Wednesday, May 05, 2004

Out of the Closet

Well, I took my career in my hands last night and dangled it over the abyss, as reckless as Steve Irwin on too much cough syrup. On our front-page we were about to run a New York Times story (we subscribe to their wire service) on the fallout from the Abu Ghraib mess. It contained prominently the phrase, "... the horrific descriptions and photographs that have emerged in recent days of acts of humiliation, sexual and otherwise, at Abu Ghraib prison ..."

I read this several times, then suggested to my fellow copy editors that perhaps the word "horrific" was hyperbole, and that simply describing "acts of humiliation, sexual and otherwise," was sufficient. Also (though I didn't say this much out loud), perhaps we can safely trust the readers, who had seen the pictures and read the descriptions, to have their own emotional reactions, and know what they were and give a name to them, without being told what to feel by the NYT.

My reaction to the pictures and descriptions, for instance, was revulsion, a need to re-check my moral principles against the difficult decision to have this war right now, and rage at the handful of idiots who risked an entire century for some jackass stunt. (My reaction on seeing the full Army report of them, today, is even stronger).

But "horrific?" No, this wasn't the stuff of horror movies. In itself, it was the stuff of hell night a Phi Kappa Sigma when I lived across the quad from their house at Dickinson. Culturally, it was a brutal insult. Politically, it was a disaster. But "horrific?" Twelve-foot-tall spiders are horrific. No: bodies burned and mutilated and torn apart and hung up on bridges are horrific. Men with machine guns executing little girls and then videotaping the scene while the babies bleed to death in their car seats. That's horrific.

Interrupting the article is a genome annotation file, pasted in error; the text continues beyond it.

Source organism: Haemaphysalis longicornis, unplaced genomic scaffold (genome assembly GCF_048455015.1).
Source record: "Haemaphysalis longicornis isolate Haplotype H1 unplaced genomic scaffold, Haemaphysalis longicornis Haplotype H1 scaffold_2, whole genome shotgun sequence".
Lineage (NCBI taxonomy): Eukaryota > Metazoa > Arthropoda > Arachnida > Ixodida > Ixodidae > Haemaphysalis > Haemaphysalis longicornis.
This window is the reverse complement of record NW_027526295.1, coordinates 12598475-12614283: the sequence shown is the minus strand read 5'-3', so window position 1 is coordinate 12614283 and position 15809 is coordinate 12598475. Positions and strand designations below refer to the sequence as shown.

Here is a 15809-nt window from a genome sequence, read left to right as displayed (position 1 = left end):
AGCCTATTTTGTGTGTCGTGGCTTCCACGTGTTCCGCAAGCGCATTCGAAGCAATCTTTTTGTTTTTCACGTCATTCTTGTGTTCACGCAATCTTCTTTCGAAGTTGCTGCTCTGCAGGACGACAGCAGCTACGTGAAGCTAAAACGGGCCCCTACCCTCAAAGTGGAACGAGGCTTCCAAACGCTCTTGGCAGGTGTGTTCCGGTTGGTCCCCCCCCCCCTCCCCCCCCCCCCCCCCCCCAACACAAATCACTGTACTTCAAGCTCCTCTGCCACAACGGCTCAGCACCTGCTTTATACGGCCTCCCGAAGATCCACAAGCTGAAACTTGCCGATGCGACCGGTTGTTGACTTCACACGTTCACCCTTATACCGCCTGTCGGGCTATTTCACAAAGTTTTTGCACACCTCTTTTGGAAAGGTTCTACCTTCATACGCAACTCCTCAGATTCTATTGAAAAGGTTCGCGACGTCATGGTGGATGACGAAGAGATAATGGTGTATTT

But I didn't say that, either. I asked if we could agree to drop that one word. At first I got blank stares. Part of it, perhaps, was incredulity that I, or any of us, would presume to rewrite the prose of a NYT story. Copy-editing them usually is limited by custom to fixing their many misplaced commas. Who was I, a small-town ink-stained wretch, to presume to know journalism better than the Gray Lady?

And to make matters worse for myself, I recommended a change in a direction that could only be interpreted in many minds here as "supporting that asshole Bush." Remember this is a place where I hear almost daily, from a variety of sources, that no sane person could fail to vote for John Kerry. These are the same copy editors who wanted to remove a mild insult to the French from an account of a patriotic rally. The mayor had said it in public, but it was deemed too "editorial" for a news story. My attempt, the last time I was given a wire page to fill, to include a picture of Nazi-style desecration of a Jewish cemetery in France likewise was objected to as not newsworthy.

At first, consent was granted to remove "horrific" -- as long as it was replaced with something equally strong. I pointed out that "acts of humiliation, sexual and otherwise" seemed to describe the crimes pretty well, and that adding more adjectives was redundant. No further objection was made, but I had to pick up the paper this morning to be sure the change I suggested had been made and approved at the top. It was. Chalk up one small victory for sanity.

My editorials, meanwhile, used to be solicited and praised. Now those I've offered haven't been running. I guess it was finally discovered that they have a tendency to focus on the importance of the war effort, not on the things that go wrong with it.